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Mystery ailment - to me anyway!

 
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Alan B
House Bee


Joined: 14 Apr 2014
Posts: 24
Location: Kent

PostPosted: Sun Jun 14, 2015 9:34 am    Post subject: Mystery ailment - to me anyway! Reply with quote

Over the last few weeks I have had bees falling into the grass with very extended abdomens. In the grass they appear to try and manipulate their abdomens with their rear legs as if trying to move something within. They appear distressed and die within a few hours and now what started as a few bees appears to be happening in increasing numbers. I read in Storch's 'At the Hive Entrance' about what he terms the 'May sickness'. He refers to defective insultation as promoting development of the disease. Does anyone think this is what I am observing or is it something else? I was not aware I had defective insultation in my Warre Hive, but I guess we have had a pretty cold spring (SE UK).

Any suggestions/solutions would be appreciated.

Many thanks

Alan
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Barbara
Site Admin


Joined: 27 Jul 2011
Posts: 1582
Location: England/Co.Durham/Ebchester

PostPosted: Sun Jun 14, 2015 1:49 pm    Post subject: Reply with quote

Assuming you mean defective insulation, I doubt this is the problem, especially with a Warre quilt. My concern would be poisoning. Place a sheet of cardboard on the grass below the hive entrance so that you can better monitor their number and behaviour. Do you have agricultural crops locally that have been sprayed? Are you seeing any faeces on the front of the hive... yellow streaks?
Just a thought, but these aren't drones are they.... when you say extended abdomens, that makes me wonder? Apologies if that is a stupid suggestion, but it is difficult to know people's level of experience and a beginner may certainly describe a drone as having an extended abdomen, I would think. Could it be that your girls are already evicting drones?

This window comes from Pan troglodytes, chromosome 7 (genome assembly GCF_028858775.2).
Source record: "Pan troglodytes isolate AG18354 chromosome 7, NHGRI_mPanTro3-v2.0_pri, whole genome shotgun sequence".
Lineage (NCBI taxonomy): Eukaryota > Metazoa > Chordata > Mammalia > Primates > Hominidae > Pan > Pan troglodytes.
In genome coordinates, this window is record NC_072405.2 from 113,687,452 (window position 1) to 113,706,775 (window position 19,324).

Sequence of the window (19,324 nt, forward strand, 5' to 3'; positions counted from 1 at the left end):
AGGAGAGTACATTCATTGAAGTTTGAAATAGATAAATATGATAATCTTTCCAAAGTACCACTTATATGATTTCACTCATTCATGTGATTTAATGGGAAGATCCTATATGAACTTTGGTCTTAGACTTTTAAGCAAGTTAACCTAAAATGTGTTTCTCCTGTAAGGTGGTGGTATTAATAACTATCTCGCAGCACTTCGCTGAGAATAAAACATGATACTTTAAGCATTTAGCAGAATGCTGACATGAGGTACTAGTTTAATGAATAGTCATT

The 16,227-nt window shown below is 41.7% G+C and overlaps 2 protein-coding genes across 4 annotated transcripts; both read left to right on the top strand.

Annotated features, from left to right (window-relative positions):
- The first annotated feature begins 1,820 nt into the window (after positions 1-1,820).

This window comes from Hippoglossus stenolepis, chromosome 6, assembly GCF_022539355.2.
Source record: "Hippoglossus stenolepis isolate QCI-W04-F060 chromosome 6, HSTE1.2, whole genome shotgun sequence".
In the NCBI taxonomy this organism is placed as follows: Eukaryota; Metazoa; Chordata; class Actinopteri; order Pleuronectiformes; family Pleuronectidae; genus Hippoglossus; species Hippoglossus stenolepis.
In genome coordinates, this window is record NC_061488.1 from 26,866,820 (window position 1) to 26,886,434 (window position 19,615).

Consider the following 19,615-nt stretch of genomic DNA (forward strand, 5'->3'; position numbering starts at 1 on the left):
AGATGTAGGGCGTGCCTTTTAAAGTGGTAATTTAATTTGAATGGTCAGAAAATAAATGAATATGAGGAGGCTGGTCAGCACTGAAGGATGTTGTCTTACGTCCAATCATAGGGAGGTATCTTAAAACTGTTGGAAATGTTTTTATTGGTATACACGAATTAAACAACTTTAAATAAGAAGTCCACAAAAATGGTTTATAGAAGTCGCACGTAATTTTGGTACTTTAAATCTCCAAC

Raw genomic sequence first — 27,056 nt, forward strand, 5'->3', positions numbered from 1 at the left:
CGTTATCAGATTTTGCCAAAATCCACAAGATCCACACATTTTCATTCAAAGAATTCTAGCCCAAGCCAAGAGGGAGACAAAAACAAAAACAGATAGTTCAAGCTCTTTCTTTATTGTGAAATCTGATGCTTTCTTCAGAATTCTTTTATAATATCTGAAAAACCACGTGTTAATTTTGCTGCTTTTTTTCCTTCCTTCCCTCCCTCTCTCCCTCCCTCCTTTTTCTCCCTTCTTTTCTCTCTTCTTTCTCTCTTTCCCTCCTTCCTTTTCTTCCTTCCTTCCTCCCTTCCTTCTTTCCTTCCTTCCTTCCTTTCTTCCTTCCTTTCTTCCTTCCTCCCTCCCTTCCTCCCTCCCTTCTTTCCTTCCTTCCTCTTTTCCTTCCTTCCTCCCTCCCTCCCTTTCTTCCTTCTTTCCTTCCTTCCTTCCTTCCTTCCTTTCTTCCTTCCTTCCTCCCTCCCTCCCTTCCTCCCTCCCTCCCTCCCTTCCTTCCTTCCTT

Can you post a photo of them?
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Broadwell
Foraging Bee


Joined: 22 Jul 2013
Posts: 122
Location: UK, Kent, High Weald

PostPosted: Sun Jun 14, 2015 5:28 pm    Post subject: Reply with quote

Just to follow up on where I think Barbara was going with 'Are you seeing any faeces on the front of the hive... yellow streaks', I think I've seen what you're describing before, and put it down to Nosema.

You said extended, I would describe what I saw as swollen abdomens. I thought they might be virgin queens on the ground outside the hive at first. I'd left a sheet of plastic underneath a hive floor all winter and this had meant the floor had stayed very damp. That was my guess as to why this hive got Nosema. They survived fine though once I removed the plastic.

Maybe your hive is a bit wet for some reason, that is, if it is Nosema?
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Alan B
House Bee


Joined: 14 Apr 2014
Posts: 24
Location: Kent

PostPosted: Sun Jun 14, 2015 5:45 pm    Post subject: Reply with quote

Dear Barbara and Broadwell

We are some way from crops to see if spraying has taken place, but there is no faeces at the entrance. Hive appears dry.

Barbara is right to ask about our experience as this is our first full season. My wife had also asked whether they were drones and looking again they do appear to be so. We did have a swarm a few weeks back, but it did not occur to me that it was drones being ejected this early in the summer.

Whilst I will not be complacent given the second contribution to my question, it reminds me that I should look for the simple answer rather than jump to a more complex one.

Thank you both

Alan
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